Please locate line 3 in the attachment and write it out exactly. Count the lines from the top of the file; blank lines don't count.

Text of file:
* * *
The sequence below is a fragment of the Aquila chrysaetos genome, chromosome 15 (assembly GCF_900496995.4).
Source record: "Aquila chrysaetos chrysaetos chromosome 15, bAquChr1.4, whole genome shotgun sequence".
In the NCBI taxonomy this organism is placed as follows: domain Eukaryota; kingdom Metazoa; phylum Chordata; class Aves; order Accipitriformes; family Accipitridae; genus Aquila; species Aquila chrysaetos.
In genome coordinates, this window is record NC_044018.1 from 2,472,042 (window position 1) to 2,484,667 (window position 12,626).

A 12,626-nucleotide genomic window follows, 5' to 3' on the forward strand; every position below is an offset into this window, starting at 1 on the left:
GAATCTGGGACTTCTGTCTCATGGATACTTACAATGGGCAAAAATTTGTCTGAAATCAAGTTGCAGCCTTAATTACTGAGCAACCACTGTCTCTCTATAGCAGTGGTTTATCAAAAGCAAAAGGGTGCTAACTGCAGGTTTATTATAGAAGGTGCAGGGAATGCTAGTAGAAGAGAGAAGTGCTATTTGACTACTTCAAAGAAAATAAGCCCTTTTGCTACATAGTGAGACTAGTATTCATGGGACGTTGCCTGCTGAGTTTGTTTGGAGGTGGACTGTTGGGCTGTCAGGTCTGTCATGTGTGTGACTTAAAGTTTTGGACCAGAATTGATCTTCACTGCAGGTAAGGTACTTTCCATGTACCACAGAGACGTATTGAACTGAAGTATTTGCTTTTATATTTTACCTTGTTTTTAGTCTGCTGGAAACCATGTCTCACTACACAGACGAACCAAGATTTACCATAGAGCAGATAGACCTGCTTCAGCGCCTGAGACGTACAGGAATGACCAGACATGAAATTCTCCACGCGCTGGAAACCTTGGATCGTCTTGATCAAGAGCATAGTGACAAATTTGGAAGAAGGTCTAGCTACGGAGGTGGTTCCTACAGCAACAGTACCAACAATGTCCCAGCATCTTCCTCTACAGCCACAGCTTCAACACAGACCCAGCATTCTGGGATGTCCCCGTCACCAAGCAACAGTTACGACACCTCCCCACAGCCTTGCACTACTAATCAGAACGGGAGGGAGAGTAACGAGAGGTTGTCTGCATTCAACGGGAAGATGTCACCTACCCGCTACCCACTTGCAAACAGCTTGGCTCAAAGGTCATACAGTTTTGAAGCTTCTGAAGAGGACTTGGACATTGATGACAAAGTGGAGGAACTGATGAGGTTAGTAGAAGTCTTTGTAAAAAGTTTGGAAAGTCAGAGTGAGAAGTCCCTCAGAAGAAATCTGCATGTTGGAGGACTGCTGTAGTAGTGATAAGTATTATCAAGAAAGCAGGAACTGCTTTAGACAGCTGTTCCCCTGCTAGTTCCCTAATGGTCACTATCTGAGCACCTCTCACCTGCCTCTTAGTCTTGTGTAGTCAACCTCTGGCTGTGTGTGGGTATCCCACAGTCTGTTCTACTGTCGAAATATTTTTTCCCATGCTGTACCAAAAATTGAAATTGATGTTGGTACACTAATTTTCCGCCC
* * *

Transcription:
In the NCBI taxonomy this organism is placed as follows: domain Eukaryota; kingdom Metazoa; phylum Chordata; class Aves; order Accipitriformes; family Accipitridae; genus Aquila; species Aquila chrysaetos.